- Virginia Johnson
Sherlock Holmes once remarked to Watson that “the lowest and vilest alleys in London do not present a more dreadful record of sin than does the smiling and beautiful countryside.”
Indeed, readers who enjoy suspense, strong characters, and immersing themselves in the deceptively quiet and sometimes lethal English countryside of Victoria’s reign should enjoy Anne Perry’s A Christmas Visitor. Though it does feature a character from her well-established William Monk series, it is not necessary at all to have read those books to appreciate this one.
Henry Rathbone, mathematician and inventor, has removed himself from his London habitat at an urgent summons from his goddaughter, Antonia Dreghorn. A tragic occurrence at her family’s Lake District estate has left her a very young widow. Not convinced that it was an accident, she hopes her brilliant godfather can discover the truth about the mysterious night when her husband Judah went for a walk in horrific weather and was found dead. Surely he was on his way to meet someone, and the most likely suspect is making open threats to the family.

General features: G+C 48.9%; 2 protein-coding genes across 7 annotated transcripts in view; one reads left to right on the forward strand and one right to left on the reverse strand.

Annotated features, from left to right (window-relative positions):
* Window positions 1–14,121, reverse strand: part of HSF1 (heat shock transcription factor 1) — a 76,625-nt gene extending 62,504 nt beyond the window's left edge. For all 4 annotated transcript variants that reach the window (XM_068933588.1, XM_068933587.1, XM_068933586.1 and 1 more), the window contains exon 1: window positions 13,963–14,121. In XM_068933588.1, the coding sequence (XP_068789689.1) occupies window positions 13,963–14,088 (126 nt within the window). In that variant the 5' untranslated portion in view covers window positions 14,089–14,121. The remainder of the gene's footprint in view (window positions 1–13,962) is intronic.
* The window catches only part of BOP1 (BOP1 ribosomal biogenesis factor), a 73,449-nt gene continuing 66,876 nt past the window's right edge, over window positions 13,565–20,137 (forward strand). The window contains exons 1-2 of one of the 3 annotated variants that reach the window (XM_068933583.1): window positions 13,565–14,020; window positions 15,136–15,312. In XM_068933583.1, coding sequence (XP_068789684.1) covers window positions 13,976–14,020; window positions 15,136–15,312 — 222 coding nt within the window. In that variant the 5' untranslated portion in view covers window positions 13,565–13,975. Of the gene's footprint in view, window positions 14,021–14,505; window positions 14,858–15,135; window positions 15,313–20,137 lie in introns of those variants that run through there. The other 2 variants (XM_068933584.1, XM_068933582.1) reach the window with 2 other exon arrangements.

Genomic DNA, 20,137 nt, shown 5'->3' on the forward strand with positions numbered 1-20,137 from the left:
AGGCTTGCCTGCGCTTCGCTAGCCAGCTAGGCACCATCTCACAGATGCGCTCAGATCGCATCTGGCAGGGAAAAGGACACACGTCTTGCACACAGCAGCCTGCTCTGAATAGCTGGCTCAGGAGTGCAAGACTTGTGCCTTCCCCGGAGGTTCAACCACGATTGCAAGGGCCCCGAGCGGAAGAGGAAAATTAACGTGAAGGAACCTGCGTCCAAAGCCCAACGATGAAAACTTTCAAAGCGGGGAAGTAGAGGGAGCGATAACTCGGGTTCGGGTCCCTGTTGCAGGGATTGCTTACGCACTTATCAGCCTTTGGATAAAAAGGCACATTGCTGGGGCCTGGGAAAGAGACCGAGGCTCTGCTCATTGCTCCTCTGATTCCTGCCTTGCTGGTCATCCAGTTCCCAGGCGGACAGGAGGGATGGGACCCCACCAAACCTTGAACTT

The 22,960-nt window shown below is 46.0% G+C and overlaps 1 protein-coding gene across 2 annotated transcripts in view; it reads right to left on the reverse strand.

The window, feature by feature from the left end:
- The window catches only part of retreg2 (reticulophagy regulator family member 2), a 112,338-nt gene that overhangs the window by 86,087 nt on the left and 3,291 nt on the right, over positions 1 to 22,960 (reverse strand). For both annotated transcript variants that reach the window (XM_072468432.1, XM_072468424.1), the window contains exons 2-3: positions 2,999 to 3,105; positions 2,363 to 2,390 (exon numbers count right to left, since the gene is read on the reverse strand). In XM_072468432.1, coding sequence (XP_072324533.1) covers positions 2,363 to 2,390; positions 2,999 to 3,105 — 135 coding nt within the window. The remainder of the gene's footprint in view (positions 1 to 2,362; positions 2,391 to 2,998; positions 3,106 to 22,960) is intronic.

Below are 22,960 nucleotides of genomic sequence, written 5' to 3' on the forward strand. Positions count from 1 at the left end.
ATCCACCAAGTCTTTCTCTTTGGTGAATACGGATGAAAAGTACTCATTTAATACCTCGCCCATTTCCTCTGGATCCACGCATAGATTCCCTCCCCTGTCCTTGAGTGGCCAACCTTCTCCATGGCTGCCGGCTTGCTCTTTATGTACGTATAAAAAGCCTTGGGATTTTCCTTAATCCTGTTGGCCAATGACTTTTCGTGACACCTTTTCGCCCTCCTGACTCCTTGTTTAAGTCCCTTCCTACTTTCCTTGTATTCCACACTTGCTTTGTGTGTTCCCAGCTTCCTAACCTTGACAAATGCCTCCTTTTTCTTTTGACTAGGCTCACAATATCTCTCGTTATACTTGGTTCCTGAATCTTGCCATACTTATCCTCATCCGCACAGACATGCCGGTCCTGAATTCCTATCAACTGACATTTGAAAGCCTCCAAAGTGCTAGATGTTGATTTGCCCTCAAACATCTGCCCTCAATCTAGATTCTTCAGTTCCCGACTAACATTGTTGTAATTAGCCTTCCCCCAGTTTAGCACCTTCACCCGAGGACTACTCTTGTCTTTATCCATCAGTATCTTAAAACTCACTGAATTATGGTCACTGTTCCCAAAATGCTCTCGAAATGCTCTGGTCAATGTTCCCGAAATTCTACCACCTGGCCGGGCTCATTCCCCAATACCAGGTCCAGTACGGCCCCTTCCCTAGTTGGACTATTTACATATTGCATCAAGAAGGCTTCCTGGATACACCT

Rathbone is determined to discover the truth behind his old friend’s demise, but the situation is hugely complicated by the holidays. Judah’s brothers and sister-in-law arrive from far-flung continents expecting a merry family get-together. They all seem shocked at the news, and emotions long hidden from one another are now laid raw, particularly when Judah’s sterling reputation for honest and honorable conduct comes under fire.
Readers who enjoy A Christmas Visitor may wish to try her regular series as well as other separate tales set at Yule-tide, including A Christmas Journey, A Christmas Beginning, and A Christmas Garland—all of which feature clever detective stories that are ultimately uplifting without being sugarplum-sweet.